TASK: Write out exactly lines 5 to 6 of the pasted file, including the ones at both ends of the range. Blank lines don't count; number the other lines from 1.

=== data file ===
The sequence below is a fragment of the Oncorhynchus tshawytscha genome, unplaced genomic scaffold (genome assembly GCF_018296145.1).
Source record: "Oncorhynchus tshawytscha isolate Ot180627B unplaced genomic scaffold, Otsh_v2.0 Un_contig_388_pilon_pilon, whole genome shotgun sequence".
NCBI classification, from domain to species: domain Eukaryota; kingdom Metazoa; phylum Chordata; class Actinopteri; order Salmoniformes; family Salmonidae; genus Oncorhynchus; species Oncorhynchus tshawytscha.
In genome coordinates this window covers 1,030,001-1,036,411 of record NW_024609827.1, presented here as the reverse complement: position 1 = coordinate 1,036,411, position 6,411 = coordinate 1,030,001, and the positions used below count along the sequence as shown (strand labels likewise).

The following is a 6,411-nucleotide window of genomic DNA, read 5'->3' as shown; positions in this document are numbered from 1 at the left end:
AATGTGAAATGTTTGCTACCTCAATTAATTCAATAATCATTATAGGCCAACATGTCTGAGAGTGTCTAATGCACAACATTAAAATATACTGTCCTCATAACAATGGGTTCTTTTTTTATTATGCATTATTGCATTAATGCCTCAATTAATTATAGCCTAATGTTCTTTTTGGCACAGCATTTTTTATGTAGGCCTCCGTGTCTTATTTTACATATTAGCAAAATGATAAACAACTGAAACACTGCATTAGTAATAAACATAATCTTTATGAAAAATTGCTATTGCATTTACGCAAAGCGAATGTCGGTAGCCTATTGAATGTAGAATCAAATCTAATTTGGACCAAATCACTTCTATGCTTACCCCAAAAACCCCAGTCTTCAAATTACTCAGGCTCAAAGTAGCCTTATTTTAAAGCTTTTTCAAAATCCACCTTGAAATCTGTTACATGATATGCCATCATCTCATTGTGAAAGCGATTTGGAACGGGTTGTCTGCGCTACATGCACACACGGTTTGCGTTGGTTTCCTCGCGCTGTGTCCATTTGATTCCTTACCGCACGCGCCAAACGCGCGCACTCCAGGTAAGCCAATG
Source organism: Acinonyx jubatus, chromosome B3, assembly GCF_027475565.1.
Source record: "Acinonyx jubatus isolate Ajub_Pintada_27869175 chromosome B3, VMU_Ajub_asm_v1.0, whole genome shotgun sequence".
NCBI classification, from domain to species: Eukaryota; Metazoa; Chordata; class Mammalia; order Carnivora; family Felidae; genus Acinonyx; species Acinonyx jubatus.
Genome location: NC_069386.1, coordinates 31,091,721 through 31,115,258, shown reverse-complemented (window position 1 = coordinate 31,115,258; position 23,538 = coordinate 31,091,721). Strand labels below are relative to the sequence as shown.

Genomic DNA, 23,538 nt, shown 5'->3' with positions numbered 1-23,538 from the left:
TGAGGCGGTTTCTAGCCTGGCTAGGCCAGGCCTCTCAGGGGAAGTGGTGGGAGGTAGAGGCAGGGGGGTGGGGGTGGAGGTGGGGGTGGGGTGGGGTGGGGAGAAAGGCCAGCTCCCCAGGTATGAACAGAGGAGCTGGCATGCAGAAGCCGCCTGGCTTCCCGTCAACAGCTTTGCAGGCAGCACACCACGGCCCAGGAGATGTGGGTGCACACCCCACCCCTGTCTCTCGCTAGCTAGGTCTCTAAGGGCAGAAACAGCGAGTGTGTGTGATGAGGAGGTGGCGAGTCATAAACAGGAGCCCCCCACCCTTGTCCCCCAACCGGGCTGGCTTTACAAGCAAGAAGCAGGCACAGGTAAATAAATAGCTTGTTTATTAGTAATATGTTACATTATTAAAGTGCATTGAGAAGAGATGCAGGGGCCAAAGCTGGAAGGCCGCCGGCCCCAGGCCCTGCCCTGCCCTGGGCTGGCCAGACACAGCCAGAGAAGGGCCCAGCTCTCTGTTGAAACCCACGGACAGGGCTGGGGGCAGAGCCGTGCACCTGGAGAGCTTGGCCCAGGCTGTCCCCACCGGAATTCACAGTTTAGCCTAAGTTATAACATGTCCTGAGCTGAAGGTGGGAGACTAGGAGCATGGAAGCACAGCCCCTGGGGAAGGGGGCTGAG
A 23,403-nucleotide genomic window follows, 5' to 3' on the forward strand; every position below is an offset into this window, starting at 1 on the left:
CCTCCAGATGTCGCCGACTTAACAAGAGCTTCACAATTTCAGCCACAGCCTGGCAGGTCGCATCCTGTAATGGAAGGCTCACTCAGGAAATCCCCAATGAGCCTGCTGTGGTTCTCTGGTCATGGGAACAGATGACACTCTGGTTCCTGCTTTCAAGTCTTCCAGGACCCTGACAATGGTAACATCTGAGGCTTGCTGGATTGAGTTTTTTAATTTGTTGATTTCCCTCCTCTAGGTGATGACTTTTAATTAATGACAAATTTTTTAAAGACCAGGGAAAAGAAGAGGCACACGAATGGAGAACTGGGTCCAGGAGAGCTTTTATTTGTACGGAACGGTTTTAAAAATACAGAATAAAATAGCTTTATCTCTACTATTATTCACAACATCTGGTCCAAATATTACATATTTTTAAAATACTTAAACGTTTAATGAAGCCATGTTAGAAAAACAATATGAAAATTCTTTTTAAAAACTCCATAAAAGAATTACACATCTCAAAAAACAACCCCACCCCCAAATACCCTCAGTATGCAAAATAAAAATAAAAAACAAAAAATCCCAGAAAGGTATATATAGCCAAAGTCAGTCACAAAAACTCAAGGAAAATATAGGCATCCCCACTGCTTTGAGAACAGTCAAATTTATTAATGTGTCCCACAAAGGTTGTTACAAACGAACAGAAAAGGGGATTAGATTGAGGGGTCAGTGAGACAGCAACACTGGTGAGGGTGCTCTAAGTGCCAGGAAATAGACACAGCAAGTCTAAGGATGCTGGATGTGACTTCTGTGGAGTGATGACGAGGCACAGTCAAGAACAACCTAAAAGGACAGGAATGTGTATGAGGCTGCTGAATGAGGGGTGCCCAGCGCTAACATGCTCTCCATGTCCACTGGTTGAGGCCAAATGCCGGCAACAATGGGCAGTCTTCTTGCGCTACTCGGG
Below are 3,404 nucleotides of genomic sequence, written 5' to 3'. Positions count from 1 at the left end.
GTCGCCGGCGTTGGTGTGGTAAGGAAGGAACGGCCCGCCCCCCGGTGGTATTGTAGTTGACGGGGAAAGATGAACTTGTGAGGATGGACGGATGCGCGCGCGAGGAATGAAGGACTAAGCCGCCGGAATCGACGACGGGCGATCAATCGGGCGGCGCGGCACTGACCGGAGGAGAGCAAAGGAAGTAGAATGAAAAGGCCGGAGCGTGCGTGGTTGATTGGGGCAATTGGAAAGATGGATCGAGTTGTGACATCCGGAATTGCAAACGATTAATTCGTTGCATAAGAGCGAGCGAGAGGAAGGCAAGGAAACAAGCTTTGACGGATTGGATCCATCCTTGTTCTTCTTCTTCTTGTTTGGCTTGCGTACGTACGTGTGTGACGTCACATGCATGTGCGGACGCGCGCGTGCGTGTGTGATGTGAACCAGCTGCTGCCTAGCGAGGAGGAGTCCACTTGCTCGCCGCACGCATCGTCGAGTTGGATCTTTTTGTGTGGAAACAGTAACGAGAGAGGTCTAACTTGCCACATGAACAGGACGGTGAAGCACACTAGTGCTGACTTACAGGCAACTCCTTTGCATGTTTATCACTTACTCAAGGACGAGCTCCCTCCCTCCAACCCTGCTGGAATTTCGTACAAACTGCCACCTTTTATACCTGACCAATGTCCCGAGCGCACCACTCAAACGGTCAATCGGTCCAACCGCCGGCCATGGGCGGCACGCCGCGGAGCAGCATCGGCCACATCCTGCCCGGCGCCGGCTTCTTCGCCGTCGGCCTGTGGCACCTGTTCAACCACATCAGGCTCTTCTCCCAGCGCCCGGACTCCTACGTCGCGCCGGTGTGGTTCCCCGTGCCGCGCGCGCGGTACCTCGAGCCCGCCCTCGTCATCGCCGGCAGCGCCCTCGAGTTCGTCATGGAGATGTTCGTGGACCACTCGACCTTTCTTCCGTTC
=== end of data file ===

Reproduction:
The following is a 6,411-nucleotide window of genomic DNA, read 5'->3' as shown; positions in this document are numbered from 1 at the left end:
AATGTGAAATGTTTGCTACCTCAATTAATTCAATAATCATTATAGGCCAACATGTCTGAGAGTGTCTAATGCACAACATTAAAATATACTGTCCTCATAACAATGGGTTCTTTTTTTATTATGCATTATTGCATTAATGCCTCAATTAATTATAGCCTAATGTTCTTTTTGGCACAGCATTTTTTATGTAGGCCTCCGTGTCTTATTTTACATATTAGCAAAATGATAAACAACTGAAACACTGCATTAGTAATAAACATAATCTTTATGAAAAATTGCTATTGCATTTACGCAAAGCGAATGTCGGTAGCCTATTGAATGTAGAATCAAATCTAATTTGGACCAAATCACTTCTATGCTTACCCCAAAAACCCCAGTCTTCAAATTACTCAGGCTCAAAGTAGCCTTATTTTAAAGCTTTTTCAAAATCCACCTTGAAATCTGTTACATGATATGCCATCATCTCATTGTGAAAGCGATTTGGAACGGGTTGTCTGCGCTACATGCACACACGGTTTGCGTTGGTTTCCTCGCGCTGTGTCCATTTGATTCCTTACCGCACGCGCCAAACGCGCGCACTCCAGGTAAGCCAATG